"If it hadn't sold well, I'd be out looking for a job right now," Tibitoski said. "I don't have to worry any more."
The next step is a PS4 launch, scheduled for April. Fans on social media are eager to control a suited cephalopod with the DualShock 4, Tibitoski said, noting that some have vowed to buy it twice. And chances are, they will buy it – Young Horses has no plans to make Octodad a PS Plus free game. Tibitoski said a significant number of players expect Octodad to be free on PS Plus simply because it's an indie game on a Sony console, but that's not something the team wants. A launch sale, maybe. The PS4 version will be the "definitive" version, in a sense. It includes the updates Young Horses recently added to the PC edition, after the team had a moment to step back and listen to player feedback. Reviews were a rollercoaster, Tibitoski said – one would be almost perfect, and another would question every aspect of the game. It was a rough two weeks post-launch, he said, but: "Now we're fine."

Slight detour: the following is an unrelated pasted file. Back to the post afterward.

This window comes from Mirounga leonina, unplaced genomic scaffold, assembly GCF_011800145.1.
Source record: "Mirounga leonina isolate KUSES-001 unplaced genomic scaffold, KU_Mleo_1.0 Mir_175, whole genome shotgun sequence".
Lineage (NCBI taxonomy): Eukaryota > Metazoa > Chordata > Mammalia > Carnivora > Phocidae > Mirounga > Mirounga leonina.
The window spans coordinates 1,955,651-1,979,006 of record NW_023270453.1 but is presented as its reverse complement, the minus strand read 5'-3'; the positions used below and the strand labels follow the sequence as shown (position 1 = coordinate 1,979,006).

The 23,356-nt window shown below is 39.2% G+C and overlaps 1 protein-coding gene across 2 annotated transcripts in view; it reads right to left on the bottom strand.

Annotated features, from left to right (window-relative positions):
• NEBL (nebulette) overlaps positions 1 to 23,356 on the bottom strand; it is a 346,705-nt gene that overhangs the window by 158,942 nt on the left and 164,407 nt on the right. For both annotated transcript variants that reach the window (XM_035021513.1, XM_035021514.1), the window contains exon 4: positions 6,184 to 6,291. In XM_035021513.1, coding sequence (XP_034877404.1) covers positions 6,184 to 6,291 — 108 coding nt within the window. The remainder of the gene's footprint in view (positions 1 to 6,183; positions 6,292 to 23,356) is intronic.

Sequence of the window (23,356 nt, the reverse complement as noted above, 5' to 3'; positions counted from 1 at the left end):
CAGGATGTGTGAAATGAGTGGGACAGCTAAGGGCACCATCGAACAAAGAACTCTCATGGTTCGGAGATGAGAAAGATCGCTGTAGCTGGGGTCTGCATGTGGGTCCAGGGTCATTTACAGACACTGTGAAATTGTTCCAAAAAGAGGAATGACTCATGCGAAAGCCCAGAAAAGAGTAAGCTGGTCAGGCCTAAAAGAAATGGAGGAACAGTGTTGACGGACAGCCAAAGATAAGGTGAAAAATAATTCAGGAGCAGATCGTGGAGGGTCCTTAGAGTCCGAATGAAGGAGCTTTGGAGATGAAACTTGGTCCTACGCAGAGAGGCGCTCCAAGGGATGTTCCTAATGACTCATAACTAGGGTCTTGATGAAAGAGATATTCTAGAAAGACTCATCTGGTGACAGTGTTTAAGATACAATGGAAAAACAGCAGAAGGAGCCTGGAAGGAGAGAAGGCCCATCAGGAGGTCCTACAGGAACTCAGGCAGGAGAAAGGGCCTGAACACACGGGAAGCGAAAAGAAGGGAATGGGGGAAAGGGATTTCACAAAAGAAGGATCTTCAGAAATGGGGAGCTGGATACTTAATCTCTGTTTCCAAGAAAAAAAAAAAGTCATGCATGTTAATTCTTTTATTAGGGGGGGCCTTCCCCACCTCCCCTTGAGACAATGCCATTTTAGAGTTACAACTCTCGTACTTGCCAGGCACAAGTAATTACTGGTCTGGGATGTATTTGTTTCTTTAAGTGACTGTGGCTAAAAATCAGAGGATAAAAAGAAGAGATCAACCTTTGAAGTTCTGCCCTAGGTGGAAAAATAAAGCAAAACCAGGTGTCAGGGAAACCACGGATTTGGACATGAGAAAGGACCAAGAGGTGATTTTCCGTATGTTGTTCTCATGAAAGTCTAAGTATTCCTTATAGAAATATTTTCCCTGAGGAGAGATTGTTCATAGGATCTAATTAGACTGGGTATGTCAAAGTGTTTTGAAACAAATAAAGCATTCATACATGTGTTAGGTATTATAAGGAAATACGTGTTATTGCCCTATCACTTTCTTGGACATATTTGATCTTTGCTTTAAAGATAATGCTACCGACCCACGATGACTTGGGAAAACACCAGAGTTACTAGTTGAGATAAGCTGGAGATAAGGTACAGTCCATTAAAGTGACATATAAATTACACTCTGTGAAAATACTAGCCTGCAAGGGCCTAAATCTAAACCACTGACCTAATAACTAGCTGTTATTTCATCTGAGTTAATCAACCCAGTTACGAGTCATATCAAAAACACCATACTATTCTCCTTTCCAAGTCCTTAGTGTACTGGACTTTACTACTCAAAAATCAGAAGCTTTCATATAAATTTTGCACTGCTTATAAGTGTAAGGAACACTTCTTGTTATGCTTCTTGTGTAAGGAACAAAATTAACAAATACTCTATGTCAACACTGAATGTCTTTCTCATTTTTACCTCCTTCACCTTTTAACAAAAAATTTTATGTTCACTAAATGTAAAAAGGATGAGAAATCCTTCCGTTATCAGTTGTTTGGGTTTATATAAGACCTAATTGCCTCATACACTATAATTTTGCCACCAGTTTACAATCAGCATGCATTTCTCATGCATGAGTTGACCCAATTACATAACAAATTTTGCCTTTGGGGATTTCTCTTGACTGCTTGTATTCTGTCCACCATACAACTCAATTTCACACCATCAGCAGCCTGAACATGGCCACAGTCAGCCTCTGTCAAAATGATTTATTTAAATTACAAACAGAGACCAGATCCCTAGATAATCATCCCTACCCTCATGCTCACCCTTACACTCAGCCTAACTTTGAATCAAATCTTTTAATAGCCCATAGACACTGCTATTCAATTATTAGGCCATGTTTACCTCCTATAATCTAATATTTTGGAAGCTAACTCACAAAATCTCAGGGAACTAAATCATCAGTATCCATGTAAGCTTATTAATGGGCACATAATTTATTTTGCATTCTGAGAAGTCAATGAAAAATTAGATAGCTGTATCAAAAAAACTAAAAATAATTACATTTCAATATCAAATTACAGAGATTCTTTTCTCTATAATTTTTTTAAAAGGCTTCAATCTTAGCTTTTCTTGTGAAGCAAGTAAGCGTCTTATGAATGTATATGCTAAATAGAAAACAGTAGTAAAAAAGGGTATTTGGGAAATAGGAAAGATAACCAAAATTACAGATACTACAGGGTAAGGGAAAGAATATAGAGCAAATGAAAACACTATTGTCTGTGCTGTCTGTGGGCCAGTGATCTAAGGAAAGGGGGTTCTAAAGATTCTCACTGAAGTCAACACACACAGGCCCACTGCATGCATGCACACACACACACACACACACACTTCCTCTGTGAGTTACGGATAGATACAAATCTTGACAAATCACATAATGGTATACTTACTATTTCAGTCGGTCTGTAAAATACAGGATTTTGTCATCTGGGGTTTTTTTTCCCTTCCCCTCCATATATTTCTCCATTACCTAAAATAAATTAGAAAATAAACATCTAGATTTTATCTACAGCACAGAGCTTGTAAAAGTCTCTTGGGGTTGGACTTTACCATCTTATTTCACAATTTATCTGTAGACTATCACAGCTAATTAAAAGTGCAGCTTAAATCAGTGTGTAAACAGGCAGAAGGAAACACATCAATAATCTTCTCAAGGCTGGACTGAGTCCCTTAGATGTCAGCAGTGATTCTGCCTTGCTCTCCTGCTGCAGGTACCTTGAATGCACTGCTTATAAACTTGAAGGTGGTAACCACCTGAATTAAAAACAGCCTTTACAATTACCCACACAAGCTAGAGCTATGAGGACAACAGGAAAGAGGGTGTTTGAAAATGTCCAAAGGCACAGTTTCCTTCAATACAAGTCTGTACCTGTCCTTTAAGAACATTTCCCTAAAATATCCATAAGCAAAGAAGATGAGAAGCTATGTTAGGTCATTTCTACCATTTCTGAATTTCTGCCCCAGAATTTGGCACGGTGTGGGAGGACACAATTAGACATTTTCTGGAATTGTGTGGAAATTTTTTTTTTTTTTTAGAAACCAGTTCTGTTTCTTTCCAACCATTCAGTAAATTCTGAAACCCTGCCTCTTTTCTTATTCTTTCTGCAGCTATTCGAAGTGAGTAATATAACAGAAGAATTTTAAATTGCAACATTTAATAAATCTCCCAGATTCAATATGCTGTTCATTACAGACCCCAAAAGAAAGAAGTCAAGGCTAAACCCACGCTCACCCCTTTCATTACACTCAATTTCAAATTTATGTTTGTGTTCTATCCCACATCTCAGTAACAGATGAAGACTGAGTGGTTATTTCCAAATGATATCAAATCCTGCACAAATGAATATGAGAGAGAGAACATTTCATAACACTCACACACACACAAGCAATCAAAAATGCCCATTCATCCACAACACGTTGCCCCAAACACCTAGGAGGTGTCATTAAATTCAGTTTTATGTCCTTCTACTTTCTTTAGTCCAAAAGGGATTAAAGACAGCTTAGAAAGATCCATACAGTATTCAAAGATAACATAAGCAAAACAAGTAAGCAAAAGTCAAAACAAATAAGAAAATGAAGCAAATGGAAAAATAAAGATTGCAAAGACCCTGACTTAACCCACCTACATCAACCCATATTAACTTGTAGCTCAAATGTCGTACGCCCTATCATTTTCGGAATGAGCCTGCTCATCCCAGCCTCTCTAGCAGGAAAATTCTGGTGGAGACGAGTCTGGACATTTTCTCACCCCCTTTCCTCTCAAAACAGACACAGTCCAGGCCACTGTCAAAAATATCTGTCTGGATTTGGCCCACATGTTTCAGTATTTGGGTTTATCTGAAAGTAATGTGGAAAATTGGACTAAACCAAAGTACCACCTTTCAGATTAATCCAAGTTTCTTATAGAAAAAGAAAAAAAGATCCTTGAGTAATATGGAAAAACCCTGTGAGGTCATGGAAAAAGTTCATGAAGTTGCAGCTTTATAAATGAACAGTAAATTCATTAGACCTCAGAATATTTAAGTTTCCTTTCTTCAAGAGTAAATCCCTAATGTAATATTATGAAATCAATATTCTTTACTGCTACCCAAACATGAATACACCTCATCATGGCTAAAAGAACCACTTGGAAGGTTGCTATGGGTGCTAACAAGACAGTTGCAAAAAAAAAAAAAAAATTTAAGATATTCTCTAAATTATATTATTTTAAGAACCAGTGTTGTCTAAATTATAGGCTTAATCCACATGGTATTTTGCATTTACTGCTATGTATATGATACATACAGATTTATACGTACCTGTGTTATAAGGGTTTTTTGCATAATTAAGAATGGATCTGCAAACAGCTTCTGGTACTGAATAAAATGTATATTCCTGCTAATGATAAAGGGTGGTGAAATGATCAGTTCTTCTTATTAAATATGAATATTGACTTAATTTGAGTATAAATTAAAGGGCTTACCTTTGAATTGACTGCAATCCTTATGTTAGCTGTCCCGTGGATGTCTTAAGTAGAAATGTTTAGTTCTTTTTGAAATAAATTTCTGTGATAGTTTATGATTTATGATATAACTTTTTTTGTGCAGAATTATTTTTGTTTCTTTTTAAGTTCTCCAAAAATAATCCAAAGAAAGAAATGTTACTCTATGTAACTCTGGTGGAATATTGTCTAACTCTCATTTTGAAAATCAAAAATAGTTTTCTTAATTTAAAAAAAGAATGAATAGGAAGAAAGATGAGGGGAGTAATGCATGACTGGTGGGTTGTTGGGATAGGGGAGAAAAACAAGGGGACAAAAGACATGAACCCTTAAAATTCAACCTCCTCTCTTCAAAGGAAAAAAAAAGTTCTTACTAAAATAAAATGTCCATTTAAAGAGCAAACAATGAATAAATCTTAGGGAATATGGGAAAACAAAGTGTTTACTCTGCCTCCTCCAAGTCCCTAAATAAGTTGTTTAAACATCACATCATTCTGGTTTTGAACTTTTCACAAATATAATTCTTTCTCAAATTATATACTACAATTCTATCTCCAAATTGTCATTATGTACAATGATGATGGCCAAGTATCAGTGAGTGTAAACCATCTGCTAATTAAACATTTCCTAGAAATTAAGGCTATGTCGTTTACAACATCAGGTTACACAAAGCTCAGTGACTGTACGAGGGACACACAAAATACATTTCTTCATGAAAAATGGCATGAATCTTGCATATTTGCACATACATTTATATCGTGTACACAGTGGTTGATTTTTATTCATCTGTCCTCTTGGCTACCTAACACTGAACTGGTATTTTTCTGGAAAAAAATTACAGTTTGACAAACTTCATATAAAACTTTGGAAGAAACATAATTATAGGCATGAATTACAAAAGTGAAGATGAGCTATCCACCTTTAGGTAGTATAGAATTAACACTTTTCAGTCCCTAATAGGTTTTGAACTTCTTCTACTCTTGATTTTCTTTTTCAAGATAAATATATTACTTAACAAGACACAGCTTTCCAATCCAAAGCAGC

Player feedback on Twitter and the Steam forums helped focus Young Horses on what made Octodad so fun in the first place: Silliness. During production, the team developed tunnel vision, Tibitoski said.
"We lost sight of what people really enjoy about Octodad," he said. For example, the boat scene was a stealth mission at launch, asking players to sneak around a slippery, rocking surface. That isn't as fun as flailing Octodad's arms around without a care, so the new version replaces stealth with silly tasks, such as putting on a sailor's uniform and dancing a jig, and trying to tie a knot in a rope while a suspicious captain looks on. When Octodad can't tie the knot and the captain calls him out, you simply push him over.
Everything at Young Horses is a collaboration, with the team splitting writing, design and creative duties among everyone. They're discussing DLC, but for now they want to get the PS4 version out.
"I enjoy going to work every day," Tibitoski said.